Virtual endoscopy: Application of 3D visualization to medical diagnosis

Richard M. Satava, Richard A. Robb

Research output: Contribution to journalArticlepeer-review

21 Scopus citations


Virtual endoscopy is a diagnostic technique in which a three-dimensional imaging technology (CT scan, MRI scan, ultrasound) is used to create a computer-generated representation of a specific patient's anatomy or organ, and then the virtual organ is "flown through," giving the same visual impression and image as if the corresponding real organ had a video or fiberoptic endoscopic procedure performed. The potential is to provide a computer diagnosis to replace an endoscopic procedure, not only for conventional endoscopy such as bronchoscopy, colonoscopy, sinusoscopy, or hysteroscopy, but also for areas where traditional endoscopy is not possible, such as the inner ear, spleen, lymphatic tissues. With sophisticated signal processing and computational analysis, it may be possible in the future to perform a "numerical biopsy," that is, make a tissue diagnosis based upon spectral or other information contained in the images.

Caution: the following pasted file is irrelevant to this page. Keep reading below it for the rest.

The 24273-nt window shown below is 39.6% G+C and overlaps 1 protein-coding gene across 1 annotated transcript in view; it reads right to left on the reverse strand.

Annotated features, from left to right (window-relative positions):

Original languageEnglish (US)
Pages (from-to)179-197
Number of pages19
JournalPresence: Teleoperators and Virtual Environments
Issue number2
StatePublished - Apr 1997

ASJC Scopus subject areas

  • Software
  • Control and Systems Engineering
  • Human-Computer Interaction
  • Computer Vision and Pattern Recognition


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